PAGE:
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Published: Friday, 9/18/2009

Roethlisberger the new comeback king

ASSOCIATED PRESS

PITTSBURGH - Fourth quarter, team's down by 4, 75 yards to go, 2:30 to play. Exactly the situation in which games are won and lost, careers are made or ruined, coaches get hired or fired.

Hines Ward, you have two choices to lead your team down the field: Tom Brady or Ben Roethlisberger. Which quarterback do you choose?

Ward flashes a look that suggests he's not about to give the politically incorrect answer in a Pittsburgh Steelers locker room where Roethlisberger is standing 50 feet away.

"Uh, Ben, of course," the Steelers' leading career receiver said. "Brady's a great quarterback, but to compare the two? They're both winners. You can't really compare Ben's stats to some other guys .... What he's done in a short career, the playoffs, AFC championship games, Super Bowl, I love to associate myself and play with a winner all day. ... Some people's going to like Ben, some people's going to like Brady. You're entitled to your opinion. But we love Ben."

In reality, Ward couldn't give a wrong answer. When it comes to pulling out victories in games in which their team trails or is tied late, Brady and Roethlisberger are quickly moving up the list of all-time leaders. And each needed only one game this season to do what he does best.

By leading the Steelers back from a 10-7 deficit in the fourth quarter to beat Tennessee 13-10 on Sept. 10, Roethlisberger led his 20th game-winning drive in the fourth quarter or overtime since his rookie season in 2004 - seven since the start of last season. Brady, back from a year off with a major knee injury, threw two touchdown passes in the final 2:06 to rally the Patriots past the Bills 25-24 on Monday for his 29th such victory.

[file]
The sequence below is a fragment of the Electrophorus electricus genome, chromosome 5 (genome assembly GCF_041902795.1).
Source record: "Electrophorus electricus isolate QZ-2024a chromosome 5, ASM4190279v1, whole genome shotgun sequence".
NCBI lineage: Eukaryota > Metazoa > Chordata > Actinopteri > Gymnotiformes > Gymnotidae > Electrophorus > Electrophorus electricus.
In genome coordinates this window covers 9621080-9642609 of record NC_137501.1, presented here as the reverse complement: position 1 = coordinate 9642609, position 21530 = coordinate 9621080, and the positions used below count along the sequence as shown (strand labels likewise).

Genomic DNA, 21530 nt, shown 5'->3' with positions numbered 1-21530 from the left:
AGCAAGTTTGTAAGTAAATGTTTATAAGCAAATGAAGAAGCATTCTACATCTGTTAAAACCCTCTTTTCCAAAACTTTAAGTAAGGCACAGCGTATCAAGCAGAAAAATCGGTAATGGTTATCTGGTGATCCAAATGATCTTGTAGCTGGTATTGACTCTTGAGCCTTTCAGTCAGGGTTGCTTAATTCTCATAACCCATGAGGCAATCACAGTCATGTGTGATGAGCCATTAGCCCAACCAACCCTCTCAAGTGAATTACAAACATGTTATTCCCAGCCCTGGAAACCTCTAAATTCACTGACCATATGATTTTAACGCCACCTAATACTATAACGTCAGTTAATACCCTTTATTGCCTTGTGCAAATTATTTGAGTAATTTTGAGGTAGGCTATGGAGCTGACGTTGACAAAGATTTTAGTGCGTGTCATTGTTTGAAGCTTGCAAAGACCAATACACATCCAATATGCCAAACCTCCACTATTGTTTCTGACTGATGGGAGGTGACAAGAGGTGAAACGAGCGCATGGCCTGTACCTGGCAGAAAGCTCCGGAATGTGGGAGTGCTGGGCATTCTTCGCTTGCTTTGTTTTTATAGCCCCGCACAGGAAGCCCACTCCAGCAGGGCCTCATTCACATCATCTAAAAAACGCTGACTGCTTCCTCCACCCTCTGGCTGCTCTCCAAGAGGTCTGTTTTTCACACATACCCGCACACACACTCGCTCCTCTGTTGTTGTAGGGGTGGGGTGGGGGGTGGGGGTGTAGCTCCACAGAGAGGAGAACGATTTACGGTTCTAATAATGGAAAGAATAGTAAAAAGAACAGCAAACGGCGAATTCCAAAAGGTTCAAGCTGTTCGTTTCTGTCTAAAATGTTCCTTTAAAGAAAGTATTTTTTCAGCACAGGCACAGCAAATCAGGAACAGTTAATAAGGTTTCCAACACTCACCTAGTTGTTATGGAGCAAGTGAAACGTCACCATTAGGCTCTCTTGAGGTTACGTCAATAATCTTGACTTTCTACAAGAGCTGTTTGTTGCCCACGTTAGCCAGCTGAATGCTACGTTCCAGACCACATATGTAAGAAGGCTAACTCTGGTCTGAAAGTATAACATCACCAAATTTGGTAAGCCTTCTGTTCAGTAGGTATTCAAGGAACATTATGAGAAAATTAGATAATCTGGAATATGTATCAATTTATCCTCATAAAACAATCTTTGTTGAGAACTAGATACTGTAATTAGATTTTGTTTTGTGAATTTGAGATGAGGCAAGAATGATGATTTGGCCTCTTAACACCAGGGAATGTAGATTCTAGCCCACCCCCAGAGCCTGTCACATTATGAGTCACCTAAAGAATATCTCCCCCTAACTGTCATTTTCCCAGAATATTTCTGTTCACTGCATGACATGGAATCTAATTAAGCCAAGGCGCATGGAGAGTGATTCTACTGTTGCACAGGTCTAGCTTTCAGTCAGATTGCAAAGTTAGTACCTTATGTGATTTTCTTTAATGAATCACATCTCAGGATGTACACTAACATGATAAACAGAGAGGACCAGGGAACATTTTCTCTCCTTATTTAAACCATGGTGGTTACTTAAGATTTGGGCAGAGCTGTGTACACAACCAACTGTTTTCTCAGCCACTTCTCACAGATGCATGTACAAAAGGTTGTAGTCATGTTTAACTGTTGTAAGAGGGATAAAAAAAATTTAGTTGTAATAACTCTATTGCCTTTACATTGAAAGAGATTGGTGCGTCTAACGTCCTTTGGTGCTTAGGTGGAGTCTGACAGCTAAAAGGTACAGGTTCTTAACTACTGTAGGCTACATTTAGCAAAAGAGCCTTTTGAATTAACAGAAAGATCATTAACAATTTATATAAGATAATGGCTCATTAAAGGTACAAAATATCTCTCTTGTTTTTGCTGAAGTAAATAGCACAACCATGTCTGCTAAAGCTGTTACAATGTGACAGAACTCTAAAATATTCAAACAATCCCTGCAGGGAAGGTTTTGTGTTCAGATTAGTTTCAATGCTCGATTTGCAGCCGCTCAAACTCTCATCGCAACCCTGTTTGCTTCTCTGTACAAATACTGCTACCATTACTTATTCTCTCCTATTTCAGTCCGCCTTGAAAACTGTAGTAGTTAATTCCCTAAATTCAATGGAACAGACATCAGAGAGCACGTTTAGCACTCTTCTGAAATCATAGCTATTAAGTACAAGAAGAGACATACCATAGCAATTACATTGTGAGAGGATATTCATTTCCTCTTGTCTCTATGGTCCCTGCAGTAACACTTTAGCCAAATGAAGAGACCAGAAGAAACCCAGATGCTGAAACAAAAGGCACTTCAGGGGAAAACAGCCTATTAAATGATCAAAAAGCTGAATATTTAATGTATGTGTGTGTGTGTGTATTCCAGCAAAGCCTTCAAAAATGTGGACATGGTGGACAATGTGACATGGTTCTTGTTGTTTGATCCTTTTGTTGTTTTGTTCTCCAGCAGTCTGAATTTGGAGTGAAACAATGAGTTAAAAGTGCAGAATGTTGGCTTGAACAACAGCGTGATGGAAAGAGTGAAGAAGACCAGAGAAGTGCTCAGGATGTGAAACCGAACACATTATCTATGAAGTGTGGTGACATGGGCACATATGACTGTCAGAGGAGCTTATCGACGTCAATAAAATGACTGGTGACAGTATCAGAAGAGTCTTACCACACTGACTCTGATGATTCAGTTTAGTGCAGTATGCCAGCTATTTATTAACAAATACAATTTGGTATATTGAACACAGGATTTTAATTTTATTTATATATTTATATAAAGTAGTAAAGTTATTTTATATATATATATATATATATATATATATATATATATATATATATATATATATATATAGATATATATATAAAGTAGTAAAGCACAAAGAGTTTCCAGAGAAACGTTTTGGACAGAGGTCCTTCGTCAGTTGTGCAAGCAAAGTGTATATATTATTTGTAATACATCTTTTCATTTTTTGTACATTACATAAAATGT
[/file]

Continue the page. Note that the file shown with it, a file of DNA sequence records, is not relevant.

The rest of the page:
Peyton Manning of the Colts is credited with 37 such victories, the most among active quarterbacks, but the definition of what constitutes such a drive varies from team to team.

Throwing out games that were tied or in which the defense or special teams scored the decisive touchdown, Manning has led 28 comebacks, Brady 21 and Roethlisberger 16, according to a study by pro-football-reference.com. Manning has played three more seasons than Brady, including Brady's one game season of a year ago, and six more than Roethlisberger,

If Roethlisberger keeps this up, and the Steelers certainly expect him to, he could finish his career being called the king of the comebacks, as John Elway now is. The Broncos credit Elway with 47 victories in 15 seasons when his team was behind or tied in the fourth quarter.

To Roethlisberger, it's about having the same attitude as Michael Jordan in the closing minute of a tight game.

"You have to be confident and you have to want the ball," Roethlisberger said. "It's like wanting the ball for a last-second shot, wanting the ball at the end of the game. You know you can do it. When you can't, it's not like you get down on yourself, you just get stopped somehow."

That's where Roethlisberger finds playing in the NFL no different from his high school days in Findlay or his college quarterbacking career at Miami, Ohio.

"For me, it's fun," Roethlisberger said. "It turns back to when you were back in high school or just playing in the back yard and you're running around making plays. I've done the no-huddle and that last-minute, throwing-it-around stuff in high school and college, so it just kind of brings back my childhood."

ALLEN PARK, Mich. - The Detroit Lions have acquired defensive end Turk McBride on a waiver claim from the Kansas City Chiefs.

Yesterday's announcement comes one day after the Lions cut defensive tackle Orien Harris.



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